The City of Berkeley's Downtown Arts District has blossomed into a popular destination for locals and visitors alike. People arrive by public transportation, bike or car to frequent bars, shops and restaurants, or attend events. The original 1950's garage was not only insufficient in parking-capacity, but was woefully below current seismic safety standards. This architectural sleight-of-hand is a visual feat in response to a challenging brief: create a behemoth eight story, 720-car parking garage on a tight mid-block site, while providing a creative facade fitting of its artistic context.
Also housing retail, art, public restrooms, bicycle parking, a cafe, and offices, the mid-block site provides opportunity for two street-frontages, the facades of which are designed as public-art. A perforated aluminum security-screen forms horizontal bands that contract and then flare, two massive waves, each surging in a different direction, every panel adding its own small syncopation. When daylight slices through, small dots dance against thick concrete; and at night, choreographed lighting washes the pleated metal scrim in an ever-changing array of colors. Its colorful, cantilevered, open-air staircases are the antithesis of archetypal grim, isolating garage circulation, in full-view of the public, they feel thoroughly safe, with expansive views.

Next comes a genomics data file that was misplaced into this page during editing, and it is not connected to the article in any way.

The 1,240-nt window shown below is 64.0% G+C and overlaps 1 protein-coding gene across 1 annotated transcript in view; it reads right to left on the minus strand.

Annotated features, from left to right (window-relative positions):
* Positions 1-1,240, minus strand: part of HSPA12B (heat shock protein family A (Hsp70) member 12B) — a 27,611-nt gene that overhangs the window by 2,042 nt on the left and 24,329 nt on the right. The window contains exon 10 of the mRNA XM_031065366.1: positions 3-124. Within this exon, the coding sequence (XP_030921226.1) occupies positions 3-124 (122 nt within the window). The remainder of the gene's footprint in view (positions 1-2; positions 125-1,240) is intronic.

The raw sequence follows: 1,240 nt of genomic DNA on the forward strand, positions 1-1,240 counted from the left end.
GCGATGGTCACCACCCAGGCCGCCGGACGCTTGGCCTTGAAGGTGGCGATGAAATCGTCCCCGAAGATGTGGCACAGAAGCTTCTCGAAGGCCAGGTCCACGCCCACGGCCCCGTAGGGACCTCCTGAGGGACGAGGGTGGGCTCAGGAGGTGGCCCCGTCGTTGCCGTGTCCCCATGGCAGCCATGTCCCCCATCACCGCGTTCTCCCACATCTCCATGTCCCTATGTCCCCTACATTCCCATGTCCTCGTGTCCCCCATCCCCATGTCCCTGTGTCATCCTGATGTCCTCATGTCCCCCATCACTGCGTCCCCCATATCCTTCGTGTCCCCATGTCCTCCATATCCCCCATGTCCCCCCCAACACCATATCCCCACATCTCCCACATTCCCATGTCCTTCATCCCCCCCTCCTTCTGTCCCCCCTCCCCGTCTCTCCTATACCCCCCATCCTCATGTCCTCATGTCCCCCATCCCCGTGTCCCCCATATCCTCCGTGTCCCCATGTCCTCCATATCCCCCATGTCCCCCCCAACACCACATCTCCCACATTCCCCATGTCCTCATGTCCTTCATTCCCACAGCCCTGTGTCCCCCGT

The layering of the concrete structural core, steel exterior framing, and dynamically lit metal scrim creates an integrated solution, definitely a place for cars, but with a face to delight people. Berkeley’s transportation manager, Farid Javandel, told news organization Berkeley-side: “From commuters, I’ve been hearing it is the best-looking new building in downtown Berkeley.”
To see more amazing entries from this year’s WAN Awards please click here.